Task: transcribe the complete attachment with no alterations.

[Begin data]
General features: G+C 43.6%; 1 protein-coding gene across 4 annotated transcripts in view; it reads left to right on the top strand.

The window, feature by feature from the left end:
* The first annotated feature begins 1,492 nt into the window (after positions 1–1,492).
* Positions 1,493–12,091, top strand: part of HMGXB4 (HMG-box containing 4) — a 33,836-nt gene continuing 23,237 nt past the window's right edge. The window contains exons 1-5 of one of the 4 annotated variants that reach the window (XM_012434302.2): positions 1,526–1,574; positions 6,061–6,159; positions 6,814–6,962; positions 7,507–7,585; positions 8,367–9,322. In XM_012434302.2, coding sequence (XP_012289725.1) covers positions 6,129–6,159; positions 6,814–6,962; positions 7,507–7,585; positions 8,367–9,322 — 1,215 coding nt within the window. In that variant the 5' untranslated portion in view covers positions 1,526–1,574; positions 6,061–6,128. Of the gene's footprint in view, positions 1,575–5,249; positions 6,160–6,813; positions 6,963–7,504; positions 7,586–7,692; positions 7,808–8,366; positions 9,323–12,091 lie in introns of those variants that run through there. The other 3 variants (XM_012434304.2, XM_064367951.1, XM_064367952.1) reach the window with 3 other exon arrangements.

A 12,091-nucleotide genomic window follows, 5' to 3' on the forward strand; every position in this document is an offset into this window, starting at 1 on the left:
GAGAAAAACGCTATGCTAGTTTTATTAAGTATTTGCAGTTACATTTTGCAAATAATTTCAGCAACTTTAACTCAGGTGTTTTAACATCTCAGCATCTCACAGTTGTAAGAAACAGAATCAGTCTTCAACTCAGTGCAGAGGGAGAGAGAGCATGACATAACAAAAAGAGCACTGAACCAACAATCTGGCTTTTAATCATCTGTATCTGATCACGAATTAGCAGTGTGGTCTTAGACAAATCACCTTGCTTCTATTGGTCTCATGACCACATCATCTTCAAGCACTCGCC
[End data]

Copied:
General features: G+C 43.6%; 1 protein-coding gene across 4 annotated transcripts in view; it reads left to right on the top strand.

The window, feature by feature from the left end:
* The first annotated feature begins 1,492 nt into the window (after positions 1–1,492).
* Positions 1,493–12,091, top strand: part of HMGXB4 (HMG-box containing 4) — a 33,836-nt gene continuing 23,237 nt past the window's right edge. The window contains exons 1-5 of one of the 4 annotated variants that reach the window (XM_012434302.2): positions 1,526–1,574; positions 6,061–6,159; positions 6,814–6,962; positions 7,507–7,585; positions 8,367–9,322. In XM_012434302.2, coding sequence (XP_012289725.1) covers positions 6,129–6,159; positions 6,814–6,962; positions 7,507–7,585; positions 8,367–9,322 — 1,215 coding nt within the window. In that variant the 5' untranslated portion in view covers positions 1,526–1,574; positions 6,061–6,128. Of the gene's footprint in view, positions 1,575–5,249; positions 6,160–6,813; positions 6,963–7,504; positions 7,586–7,692; positions 7,808–8,366; positions 9,323–12,091 lie in introns of those variants that run through there. The other 3 variants (XM_012434304.2, XM_064367951.1, XM_064367952.1) reach the window with 3 other exon arrangements.

A 12,091-nucleotide genomic window follows, 5' to 3' on the forward strand; every position in this document is an offset into this window, starting at 1 on the left:
GAGAAAAACGCTATGCTAGTTTTATTAAGTATTTGCAGTTACATTTTGCAAATAATTTCAGCAACTTTAACTCAGGTGTTTTAACATCTCAGCATCTCACAGTTGTAAGAAACAGAATCAGTCTTCAACTCAGTGCAGAGGGAGAGAGAGCATGACATAACAAAAAGAGCACTGAACCAACAATCTGGCTTTTAATCATCTGTATCTGATCACGAATTAGCAGTGTGGTCTTAGACAAATCACCTTGCTTCTATTGGTCTCATGACCACATCATCTTCAAGCACTCGCC